In the past 15 years, organisations have built up defensive barriers for the servers and databases that house their most sensitive data. But today's threats aren't restricted to the datacentre - they have moved downstream, to endpoints outside the protective cocoon, providing hackers an on-ramp to the network, writes Chris Schwartzbauer, senior vice-president at Shavlik Technologies.
By submitting your personal information, you agree that TechTarget and its partners may contact you regarding relevant content, products and special offers.
The physical machines that are the endpoints in a centrally-managed network include servers, desktops and laptops. Representing the vast majority of machines in a network, all can potentially host virtual images both online and offline, presenting even more opportunity for the hacker. Add to this the proliferation of USB drives, external hard drives and the like, and it becomes obvious that protecting the datacentre no longer protects the data.
In my opinion, the malicious targeting of endpoints is exposing serious gaps in corporate security defences. Many security teams continue to believe that properly configured routers, firewalls, and antivirus software are the keys to good endpoint protection, but threats are now able to bypass perimeter protection. One of the reasons for this lies in an over-reliance on outdated antivirus software.
Once a threat is in-house a hacker has little difficulty locating and infecting unpatched or misconfigured machines. Historically patching these endpoints has been too time consuming for IT teams; particularly given their focus on the critical servers. And they lack the visibility into these machines to know when they have drifted away from corporate-defined configuration policies. Yet the primary reason for endpoints to emerge as a significant hole in corporate defences stems from the traditional separation of duties in security practice.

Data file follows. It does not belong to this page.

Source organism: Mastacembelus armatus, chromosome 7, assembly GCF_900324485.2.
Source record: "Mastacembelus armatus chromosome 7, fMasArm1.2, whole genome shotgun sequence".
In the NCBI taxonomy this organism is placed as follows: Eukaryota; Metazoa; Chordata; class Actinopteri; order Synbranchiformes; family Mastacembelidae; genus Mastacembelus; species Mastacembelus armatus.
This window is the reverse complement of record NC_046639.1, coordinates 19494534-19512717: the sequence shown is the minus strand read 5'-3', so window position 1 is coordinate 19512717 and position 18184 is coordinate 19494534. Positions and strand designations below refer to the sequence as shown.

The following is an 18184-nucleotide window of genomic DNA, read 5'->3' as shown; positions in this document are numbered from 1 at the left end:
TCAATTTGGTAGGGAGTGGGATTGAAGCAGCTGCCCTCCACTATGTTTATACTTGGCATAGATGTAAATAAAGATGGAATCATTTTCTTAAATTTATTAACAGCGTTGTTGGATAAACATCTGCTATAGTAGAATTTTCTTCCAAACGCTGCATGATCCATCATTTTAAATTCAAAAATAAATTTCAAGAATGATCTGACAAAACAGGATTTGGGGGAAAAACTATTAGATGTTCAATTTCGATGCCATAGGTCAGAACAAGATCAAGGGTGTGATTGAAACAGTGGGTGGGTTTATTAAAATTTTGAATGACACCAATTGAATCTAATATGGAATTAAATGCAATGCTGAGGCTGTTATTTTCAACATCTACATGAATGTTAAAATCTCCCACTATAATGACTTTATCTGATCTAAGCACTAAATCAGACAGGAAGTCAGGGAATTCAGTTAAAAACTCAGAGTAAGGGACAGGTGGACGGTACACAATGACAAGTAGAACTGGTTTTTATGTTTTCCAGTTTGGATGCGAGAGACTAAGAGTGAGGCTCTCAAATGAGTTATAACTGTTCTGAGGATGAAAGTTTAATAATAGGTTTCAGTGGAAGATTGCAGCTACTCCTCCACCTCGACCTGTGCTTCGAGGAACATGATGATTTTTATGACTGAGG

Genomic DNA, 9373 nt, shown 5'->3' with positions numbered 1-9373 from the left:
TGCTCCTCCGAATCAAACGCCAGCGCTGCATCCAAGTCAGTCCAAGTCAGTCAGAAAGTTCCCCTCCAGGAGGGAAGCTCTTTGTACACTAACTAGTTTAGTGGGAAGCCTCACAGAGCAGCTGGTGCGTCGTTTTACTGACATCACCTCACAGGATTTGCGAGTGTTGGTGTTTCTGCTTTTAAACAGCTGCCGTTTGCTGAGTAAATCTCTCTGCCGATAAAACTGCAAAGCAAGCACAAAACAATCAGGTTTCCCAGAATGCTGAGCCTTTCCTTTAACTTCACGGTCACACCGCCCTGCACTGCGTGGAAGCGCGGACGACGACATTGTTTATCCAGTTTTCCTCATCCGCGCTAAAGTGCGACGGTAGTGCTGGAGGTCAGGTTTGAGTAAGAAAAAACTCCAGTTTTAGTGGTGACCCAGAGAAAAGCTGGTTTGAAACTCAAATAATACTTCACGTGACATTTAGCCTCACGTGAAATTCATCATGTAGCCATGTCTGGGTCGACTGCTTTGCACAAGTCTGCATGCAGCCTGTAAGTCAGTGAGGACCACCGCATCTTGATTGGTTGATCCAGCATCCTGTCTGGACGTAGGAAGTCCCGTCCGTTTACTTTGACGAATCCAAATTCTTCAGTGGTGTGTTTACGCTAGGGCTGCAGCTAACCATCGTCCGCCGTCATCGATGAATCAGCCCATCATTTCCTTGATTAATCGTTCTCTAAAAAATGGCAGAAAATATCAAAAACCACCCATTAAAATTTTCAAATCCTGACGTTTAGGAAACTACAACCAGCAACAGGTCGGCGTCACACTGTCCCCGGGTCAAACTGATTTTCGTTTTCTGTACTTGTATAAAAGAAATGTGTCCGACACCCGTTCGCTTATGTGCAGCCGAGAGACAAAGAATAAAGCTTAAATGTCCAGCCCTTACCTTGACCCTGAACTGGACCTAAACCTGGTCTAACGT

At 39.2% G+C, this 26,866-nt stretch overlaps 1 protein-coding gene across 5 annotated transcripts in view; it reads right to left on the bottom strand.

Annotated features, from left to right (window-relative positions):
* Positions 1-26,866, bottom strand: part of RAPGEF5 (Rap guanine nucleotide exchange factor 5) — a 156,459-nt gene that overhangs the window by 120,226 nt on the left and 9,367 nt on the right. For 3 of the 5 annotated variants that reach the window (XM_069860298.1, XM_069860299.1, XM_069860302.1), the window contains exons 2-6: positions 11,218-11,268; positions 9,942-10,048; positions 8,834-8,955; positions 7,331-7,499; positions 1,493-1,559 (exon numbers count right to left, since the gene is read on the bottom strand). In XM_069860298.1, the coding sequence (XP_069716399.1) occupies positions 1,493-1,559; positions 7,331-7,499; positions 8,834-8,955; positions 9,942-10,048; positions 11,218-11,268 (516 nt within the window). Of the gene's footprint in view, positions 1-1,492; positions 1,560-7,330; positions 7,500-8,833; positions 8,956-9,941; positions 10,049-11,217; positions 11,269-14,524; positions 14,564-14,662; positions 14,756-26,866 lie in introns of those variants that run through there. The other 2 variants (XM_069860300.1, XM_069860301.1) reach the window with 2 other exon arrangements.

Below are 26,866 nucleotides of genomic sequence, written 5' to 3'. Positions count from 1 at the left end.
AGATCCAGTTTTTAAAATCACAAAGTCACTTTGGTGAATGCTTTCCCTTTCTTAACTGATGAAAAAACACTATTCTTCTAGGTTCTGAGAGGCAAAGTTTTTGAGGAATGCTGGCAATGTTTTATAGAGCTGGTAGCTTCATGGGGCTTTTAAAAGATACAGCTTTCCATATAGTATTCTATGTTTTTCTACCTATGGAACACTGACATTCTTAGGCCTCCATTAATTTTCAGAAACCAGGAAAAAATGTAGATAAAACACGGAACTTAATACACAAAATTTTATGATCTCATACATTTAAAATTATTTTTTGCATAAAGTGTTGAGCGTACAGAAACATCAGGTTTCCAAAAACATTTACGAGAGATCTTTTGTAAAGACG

Once the security team establishes perimeter-based protections, the ongoing maintenance - system updates, signature updates, and mitigation of problems found at the endpoint - are then the responsibility of the IT operations team. This separation of duties might be required for audit purposes, but the lack of integration and automation between these tasks wastes hours of IT staff time, while opening the gaps in system security.
What do you do? My advice is to ensure protection isn't limited to the datacentre. Supplement Internet-facing protection with a proactive approach that provides defence in depth for every machine. This requires three critical responses:
1. Properly configure and monitor the configuration of your endpoints
2. Correctly patch and monitor the patch status of your endpoints
3. Utilise up-to-date real-time protection software; not just reactive anti-virus
Addressing these issues requires a dedicated effort to take stock of the tasks and develop processes specifically designed to address them. After such an effort, IT can achieve efficiencies through automation. Control will be established and maintained by ensuring visibility into all systems on the network.
Clearly, the business of managing and securing endpoints is in serious need of an overhaul.
The singular approach of using a cookie cutter, one-size-fits-all anti-malware program to keep endpoints safe isn't good enough anymore. Nor can companies afford the current processes that require too much time, money, and IT staff to chase after incidents or check on the status of the volumes of systems on the network. Depth and comprehensive protection is required, while more and better automation will be needed to be efficient, and provide the visibility and control necessary to be effective. In the final analysis, organisations won't be secure unless they can prove endpoints are secure.